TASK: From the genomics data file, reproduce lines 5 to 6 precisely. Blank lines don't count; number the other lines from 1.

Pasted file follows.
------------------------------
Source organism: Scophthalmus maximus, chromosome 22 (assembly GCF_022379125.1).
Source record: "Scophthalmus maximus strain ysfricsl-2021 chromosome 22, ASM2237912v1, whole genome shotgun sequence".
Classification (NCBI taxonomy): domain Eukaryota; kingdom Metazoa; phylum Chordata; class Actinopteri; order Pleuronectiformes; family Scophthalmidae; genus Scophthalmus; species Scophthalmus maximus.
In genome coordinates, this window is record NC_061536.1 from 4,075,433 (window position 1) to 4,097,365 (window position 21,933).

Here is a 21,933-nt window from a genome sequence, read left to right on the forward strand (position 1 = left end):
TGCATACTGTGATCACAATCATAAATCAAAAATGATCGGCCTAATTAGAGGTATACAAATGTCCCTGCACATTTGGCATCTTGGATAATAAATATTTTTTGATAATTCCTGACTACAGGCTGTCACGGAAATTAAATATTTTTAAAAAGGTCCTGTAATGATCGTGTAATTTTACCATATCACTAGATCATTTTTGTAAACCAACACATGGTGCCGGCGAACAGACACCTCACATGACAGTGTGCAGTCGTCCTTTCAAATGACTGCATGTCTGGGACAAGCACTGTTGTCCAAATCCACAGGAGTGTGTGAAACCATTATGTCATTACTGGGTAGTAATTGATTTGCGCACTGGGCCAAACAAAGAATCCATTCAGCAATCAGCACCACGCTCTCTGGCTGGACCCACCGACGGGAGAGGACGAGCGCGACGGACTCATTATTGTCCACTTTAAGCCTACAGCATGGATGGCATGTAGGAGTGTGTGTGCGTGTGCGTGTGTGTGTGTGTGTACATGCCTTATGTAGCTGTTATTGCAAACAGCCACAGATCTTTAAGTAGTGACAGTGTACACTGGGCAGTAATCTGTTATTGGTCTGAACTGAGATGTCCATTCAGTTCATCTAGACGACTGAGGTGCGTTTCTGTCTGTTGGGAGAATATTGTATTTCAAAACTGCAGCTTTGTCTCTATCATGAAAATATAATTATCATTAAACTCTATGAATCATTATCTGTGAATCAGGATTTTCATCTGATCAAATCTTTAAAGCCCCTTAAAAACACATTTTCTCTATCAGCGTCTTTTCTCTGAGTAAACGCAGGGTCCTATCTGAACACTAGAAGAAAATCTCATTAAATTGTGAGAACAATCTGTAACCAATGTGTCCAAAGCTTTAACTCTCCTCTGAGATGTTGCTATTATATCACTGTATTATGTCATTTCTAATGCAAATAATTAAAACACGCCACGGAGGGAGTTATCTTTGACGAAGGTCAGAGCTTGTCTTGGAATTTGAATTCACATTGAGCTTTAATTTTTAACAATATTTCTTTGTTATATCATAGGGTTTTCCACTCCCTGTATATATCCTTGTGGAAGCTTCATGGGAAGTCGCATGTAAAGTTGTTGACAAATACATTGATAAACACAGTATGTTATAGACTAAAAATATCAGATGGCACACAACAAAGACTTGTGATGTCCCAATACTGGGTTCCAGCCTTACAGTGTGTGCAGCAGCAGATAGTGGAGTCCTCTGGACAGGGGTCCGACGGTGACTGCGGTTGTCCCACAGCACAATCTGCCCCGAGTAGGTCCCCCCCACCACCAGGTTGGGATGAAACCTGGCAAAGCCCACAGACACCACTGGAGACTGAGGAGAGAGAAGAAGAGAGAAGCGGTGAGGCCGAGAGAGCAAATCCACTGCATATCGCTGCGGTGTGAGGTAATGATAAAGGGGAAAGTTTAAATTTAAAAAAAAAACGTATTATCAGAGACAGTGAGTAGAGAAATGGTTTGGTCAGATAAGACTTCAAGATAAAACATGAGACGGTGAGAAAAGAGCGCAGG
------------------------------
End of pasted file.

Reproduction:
Here is a 21,933-nt window from a genome sequence, read left to right on the forward strand (position 1 = left end):
TGCATACTGTGATCACAATCATAAATCAAAAATGATCGGCCTAATTAGAGGTATACAAATGTCCCTGCACATTTGGCATCTTGGATAATAAATATTTTTTGATAATTCCTGACTACAGGCTGTCACGGAAATTAAATATTTTTAAAAAGGTCCTGTAATGATCGTGTAATTTTACCATATCACTAGATCATTTTTGTAAACCAACACATGGTGCCGGCGAACAGACACCTCACATGACAGTGTGCAGTCGTCCTTTCAAATGACTGCATGTCTGGGACAAGCACTGTTGTCCAAATCCACAGGAGTGTGTGAAACCATTATGTCATTACTGGGTAGTAATTGATTTGCGCACTGGGCCAAACAAAGAATCCATTCAGCAATCAGCACCACGCTCTCTGGCTGGACCCACCGACGGGAGAGGACGAGCGCGACGGACTCATTATTGTCCACTTTAAGCCTACAGCATGGATGGCATGTAGGAGTGTGTGTGCGTGTGCGTGTGTGTGTGTGTGTACATGCCTTATGTAGCTGTTATTGCAAACAGCCACAGATCTTTAAGTAGTGACAGTGTACACTGGGCAGTAATCTGTTATTGGTCTGAACTGAGATGTCCATTCAGTTCATCTAGACGACTGAGGTGCGTTTCTGTCTGTTGGGAGAATATTGTATTTCAAAACTGCAGCTTTGTCTCTATCATGAAAATATAATTATCATTAAACTCTATGAATCATTATCTGTGAATCAGGATTTTCATCTGATCAAATCTTTAAAGCCCCTTAAAAACACATTTTCTCTATCAGCGTCTTTTCTCTGAGTAAACGCAGGGTCCTATCTGAACACTAGAAGAAAATCTCATTAAATTGTGAGAACAATCTGTAACCAATGTGTCCAAAGCTTTAACTCTCCTCTGAGATGTTGCTATTATATCACTGTATTATGTCATTTCTAATGCAAATAATTAAAACACGCCACGGAGGGAGTTATCTTTGACGAAGGTCAGAGCTTGTCTTGGAATTTGAATTCACATTGAGCTTTAATTTTTAACAATATTTCTTTGTTATATCATAGGGTTTTCCACTCCCTGTATATATCCTTGTGGAAGCTTCATGGGAAGTCGCATGTAAAGTTGTTGACAAATACATTGATAAACACAGTATGTTATAGACTAAAAATATCAGATGGCACACAACAAAGACTTGTGATGTCCCAATACTGGGTTCCAGCCTTACAGTGTGTGCAGCAGCAGATAGTGGAGTCCTCTGGACAGGGGTCCGACGGTGACTGCGGTTGTCCCACAGCACAATCTGCCCCGAGTAGGTCCCCCCCACCACCAGGTTGGGATGAAACCTGGCAAAGCCCACAGACACCACTGGAGACTGAGGAGAGAGAAGAAGAGAGAAGCGGTGAGGCCGAGAGAGCAAATCCACTGCATATCGCTGCGGTGTGAGGTAATGATAAAGGGGAAAGTTTAAATTTAAAAAAAAAACGTATTATCAGAGACAGTGAGTAGAGAAATGGTTTGGTCAGATAAGACTTCAAGATAAAACATGAGACGGTGAGAAAAGAGCGCAGG